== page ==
According to Slow Food, Herzog & de Meuron offer an alternative to the “pompous and unsustainable structures that would only distract visitors from the real purpose of the event”. The designers’ Slow Food Pavilion comprises three simple wooden sheds, all of which offer shelter but due to their open sides are also exposed to the elements. These frame a triangular courtyard furnished with large planting boxes, each containing rows of vegetables and herbs.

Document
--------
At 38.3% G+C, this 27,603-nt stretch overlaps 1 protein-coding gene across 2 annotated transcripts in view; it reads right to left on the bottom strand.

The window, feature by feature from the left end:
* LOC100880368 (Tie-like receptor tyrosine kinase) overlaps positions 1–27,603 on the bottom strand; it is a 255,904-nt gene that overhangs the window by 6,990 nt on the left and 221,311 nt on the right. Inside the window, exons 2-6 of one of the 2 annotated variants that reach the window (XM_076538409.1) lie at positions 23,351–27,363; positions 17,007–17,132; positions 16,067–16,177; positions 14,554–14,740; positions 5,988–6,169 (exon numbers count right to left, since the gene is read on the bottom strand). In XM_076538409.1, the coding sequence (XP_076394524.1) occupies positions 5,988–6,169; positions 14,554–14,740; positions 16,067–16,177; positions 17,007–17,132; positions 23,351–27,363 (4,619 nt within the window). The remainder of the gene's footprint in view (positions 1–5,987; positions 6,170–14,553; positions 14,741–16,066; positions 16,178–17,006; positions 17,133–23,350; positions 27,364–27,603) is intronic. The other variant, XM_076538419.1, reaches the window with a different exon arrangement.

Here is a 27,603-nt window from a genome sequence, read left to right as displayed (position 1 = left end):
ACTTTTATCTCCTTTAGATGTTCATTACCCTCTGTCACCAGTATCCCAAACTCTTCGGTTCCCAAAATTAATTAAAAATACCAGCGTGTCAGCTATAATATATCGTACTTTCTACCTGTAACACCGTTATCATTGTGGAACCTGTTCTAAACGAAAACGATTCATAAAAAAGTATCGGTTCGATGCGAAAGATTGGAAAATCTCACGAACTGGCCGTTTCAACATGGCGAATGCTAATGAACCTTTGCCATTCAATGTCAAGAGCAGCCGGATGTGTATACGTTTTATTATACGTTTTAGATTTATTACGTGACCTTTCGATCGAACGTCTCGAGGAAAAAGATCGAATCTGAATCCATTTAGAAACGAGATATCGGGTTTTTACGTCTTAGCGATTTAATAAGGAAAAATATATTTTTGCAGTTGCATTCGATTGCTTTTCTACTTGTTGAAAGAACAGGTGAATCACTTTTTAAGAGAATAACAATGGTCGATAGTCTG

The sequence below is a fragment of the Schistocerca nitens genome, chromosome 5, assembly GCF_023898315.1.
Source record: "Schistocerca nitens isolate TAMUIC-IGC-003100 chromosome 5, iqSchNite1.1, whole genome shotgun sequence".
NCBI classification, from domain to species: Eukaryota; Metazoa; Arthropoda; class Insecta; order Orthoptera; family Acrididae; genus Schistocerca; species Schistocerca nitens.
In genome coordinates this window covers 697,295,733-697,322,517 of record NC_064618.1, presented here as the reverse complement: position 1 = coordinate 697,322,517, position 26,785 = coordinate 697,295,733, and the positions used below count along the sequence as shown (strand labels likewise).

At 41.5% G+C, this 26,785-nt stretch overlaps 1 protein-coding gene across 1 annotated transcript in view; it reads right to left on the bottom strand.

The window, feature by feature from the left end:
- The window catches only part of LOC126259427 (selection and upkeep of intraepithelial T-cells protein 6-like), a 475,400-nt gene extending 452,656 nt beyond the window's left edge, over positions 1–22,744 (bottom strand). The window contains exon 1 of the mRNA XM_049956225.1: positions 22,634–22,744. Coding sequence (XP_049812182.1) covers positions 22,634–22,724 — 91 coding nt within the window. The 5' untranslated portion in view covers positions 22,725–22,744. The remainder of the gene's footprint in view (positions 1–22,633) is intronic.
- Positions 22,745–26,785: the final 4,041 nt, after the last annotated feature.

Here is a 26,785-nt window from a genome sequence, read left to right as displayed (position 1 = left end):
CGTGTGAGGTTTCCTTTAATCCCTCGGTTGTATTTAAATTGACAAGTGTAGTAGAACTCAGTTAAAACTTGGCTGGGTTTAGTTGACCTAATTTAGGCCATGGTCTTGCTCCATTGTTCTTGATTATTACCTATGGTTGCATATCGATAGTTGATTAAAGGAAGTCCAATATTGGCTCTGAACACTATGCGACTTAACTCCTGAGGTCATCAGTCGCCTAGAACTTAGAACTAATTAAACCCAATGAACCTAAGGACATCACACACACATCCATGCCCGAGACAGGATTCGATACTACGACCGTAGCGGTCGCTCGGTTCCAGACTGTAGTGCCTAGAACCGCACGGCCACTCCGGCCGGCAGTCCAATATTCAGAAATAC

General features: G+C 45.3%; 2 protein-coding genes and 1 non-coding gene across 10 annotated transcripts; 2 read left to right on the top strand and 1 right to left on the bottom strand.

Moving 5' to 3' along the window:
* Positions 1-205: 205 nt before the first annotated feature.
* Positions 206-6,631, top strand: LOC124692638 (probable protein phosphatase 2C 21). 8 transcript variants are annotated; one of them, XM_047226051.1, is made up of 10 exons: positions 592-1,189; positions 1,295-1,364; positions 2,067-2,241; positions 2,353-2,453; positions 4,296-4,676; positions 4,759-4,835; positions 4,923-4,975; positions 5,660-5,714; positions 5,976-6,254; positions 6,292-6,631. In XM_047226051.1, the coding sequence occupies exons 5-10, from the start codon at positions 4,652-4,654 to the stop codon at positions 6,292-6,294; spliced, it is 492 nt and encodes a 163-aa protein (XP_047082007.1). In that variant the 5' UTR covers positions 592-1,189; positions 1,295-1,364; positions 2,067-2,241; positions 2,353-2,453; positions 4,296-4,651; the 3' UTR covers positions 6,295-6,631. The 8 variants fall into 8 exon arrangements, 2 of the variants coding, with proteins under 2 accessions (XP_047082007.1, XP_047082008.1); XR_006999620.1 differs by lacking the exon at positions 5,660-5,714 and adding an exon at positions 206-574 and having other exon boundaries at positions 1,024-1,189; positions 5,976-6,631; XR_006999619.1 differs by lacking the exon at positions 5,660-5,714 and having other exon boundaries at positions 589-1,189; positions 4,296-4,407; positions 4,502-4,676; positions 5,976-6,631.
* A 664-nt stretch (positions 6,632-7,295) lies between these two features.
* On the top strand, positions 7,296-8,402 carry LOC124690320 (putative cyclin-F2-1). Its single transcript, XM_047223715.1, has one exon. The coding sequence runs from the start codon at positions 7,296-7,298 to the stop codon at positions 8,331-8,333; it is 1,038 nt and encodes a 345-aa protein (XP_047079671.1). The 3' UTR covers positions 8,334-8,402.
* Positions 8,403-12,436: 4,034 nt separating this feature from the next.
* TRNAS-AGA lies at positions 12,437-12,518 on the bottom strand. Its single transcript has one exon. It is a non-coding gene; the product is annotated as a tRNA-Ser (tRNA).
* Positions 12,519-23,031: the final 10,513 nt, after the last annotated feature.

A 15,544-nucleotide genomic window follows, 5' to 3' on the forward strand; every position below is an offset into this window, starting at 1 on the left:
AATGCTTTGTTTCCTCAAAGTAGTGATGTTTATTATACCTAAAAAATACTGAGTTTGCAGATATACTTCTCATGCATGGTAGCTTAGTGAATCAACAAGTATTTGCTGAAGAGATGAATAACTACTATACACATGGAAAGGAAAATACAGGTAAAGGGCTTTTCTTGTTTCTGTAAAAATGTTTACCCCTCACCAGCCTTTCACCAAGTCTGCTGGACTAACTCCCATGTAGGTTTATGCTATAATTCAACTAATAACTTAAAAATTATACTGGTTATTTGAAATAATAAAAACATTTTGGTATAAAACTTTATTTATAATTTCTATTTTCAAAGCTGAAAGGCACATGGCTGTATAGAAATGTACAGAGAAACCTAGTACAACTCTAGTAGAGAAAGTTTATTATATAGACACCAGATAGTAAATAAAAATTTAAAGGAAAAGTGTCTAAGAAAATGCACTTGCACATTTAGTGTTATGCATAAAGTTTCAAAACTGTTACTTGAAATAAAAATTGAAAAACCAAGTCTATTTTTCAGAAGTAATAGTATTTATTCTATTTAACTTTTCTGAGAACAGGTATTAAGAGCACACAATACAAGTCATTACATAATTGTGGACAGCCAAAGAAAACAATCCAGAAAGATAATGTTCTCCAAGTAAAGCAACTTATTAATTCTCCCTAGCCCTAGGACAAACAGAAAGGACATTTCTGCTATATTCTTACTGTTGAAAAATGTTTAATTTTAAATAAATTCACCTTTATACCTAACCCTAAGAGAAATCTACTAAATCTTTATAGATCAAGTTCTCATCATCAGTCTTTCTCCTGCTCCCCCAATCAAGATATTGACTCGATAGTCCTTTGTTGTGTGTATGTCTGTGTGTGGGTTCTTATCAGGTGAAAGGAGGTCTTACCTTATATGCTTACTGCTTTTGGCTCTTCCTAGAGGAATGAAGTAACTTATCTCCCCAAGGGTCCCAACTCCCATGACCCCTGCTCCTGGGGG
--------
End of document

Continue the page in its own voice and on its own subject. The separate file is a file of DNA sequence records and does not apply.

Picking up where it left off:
The first contains an exhibition inviting visitors to learn about different foods, and the second contains tasting counters. The third is a space for talks and seminars. According to Herzog & de Meuron, the long and narrow structures were inspired by the traditional farmhouses of Italy’s historic Lombardy region. Once the Expo is over, they will be disassembled and transported to a selection of Italian schools, where they will be rebuilt and used as garden sheds. (source).